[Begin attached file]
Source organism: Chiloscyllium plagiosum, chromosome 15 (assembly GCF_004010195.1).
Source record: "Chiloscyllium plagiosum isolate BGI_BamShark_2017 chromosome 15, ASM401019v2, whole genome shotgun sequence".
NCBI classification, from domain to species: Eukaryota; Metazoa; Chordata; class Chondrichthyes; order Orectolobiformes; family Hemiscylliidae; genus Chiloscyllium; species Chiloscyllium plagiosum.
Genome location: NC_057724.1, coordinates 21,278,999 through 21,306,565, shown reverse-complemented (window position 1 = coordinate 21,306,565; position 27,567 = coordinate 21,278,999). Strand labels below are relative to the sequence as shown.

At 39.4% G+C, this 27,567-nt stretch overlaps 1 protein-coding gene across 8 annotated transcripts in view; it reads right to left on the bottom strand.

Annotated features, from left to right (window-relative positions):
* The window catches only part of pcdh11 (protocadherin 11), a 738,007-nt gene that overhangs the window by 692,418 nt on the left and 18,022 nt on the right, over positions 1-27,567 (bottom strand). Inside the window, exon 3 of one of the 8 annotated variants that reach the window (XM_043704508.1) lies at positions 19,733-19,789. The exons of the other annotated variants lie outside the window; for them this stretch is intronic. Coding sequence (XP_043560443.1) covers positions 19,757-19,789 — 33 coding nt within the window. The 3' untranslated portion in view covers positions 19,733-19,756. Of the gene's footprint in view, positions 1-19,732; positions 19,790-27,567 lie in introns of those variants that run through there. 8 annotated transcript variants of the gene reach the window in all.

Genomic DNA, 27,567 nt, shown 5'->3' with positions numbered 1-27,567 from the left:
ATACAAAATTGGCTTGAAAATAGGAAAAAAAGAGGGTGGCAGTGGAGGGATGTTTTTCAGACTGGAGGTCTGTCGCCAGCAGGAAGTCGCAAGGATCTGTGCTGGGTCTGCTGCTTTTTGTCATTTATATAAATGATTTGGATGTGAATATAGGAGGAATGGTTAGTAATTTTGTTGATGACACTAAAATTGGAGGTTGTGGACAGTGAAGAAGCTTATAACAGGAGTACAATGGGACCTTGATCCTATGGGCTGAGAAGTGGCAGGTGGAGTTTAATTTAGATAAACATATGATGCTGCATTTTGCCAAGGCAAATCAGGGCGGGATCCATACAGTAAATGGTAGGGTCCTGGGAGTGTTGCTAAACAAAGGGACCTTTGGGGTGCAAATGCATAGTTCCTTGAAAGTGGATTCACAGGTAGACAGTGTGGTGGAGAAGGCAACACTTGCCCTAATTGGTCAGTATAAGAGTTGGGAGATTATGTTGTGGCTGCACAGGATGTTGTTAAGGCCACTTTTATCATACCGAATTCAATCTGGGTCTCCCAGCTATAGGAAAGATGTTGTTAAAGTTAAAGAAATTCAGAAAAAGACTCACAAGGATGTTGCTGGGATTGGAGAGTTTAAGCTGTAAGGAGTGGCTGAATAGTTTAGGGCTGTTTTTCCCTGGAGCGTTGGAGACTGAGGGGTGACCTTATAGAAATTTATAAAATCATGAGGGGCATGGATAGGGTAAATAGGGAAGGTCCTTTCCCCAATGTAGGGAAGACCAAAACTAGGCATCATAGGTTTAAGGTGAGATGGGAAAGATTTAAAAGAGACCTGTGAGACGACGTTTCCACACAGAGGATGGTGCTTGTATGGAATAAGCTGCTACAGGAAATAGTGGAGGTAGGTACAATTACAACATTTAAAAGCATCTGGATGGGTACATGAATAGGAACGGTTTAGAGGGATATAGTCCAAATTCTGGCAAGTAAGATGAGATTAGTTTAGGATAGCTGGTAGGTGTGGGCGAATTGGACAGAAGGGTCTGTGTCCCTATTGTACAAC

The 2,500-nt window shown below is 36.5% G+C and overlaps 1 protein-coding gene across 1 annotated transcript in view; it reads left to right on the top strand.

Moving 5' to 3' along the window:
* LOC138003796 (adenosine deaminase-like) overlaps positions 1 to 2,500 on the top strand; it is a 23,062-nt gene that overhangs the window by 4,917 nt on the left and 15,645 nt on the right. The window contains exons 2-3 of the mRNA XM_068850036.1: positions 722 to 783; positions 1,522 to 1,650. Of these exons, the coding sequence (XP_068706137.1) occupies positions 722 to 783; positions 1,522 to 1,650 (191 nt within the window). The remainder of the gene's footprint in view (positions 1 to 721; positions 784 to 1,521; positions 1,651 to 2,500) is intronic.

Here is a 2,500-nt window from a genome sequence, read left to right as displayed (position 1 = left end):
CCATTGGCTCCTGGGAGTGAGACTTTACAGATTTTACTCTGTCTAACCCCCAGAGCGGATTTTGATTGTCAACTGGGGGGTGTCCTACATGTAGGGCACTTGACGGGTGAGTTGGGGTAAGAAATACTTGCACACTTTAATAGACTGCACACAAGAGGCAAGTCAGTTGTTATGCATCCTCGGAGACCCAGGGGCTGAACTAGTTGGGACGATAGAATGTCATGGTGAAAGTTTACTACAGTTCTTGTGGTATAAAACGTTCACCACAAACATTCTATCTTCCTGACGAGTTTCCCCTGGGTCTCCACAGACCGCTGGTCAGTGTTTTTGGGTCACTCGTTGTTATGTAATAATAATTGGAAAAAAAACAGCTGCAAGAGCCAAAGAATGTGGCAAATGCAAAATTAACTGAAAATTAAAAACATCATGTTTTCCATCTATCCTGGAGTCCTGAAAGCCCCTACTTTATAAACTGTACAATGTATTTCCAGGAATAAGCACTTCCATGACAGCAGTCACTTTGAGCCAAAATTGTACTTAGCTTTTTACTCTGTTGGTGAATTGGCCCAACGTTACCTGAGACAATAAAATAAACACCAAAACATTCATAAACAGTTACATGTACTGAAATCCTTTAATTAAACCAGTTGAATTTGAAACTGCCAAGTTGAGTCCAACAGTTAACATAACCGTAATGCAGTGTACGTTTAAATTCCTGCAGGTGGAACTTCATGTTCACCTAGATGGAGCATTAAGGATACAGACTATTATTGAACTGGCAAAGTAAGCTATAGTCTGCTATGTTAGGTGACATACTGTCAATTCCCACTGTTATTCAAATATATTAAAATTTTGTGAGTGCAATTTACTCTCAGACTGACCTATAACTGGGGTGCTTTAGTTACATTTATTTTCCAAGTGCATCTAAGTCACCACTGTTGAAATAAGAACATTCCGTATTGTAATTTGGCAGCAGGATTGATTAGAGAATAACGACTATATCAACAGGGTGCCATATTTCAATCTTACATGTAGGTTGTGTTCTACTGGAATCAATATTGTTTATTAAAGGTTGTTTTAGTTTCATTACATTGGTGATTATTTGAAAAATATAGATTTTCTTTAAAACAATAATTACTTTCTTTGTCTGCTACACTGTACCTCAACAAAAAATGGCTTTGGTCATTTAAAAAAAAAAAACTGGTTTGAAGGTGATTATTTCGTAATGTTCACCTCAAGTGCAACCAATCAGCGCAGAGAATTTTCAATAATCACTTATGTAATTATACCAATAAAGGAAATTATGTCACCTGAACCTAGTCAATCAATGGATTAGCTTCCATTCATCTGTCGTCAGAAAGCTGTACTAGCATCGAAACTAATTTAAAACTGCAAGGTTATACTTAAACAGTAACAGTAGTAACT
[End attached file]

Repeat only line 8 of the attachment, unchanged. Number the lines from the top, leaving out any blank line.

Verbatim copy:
Genomic DNA, 27,567 nt, shown 5'->3' with positions numbered 1-27,567 from the left: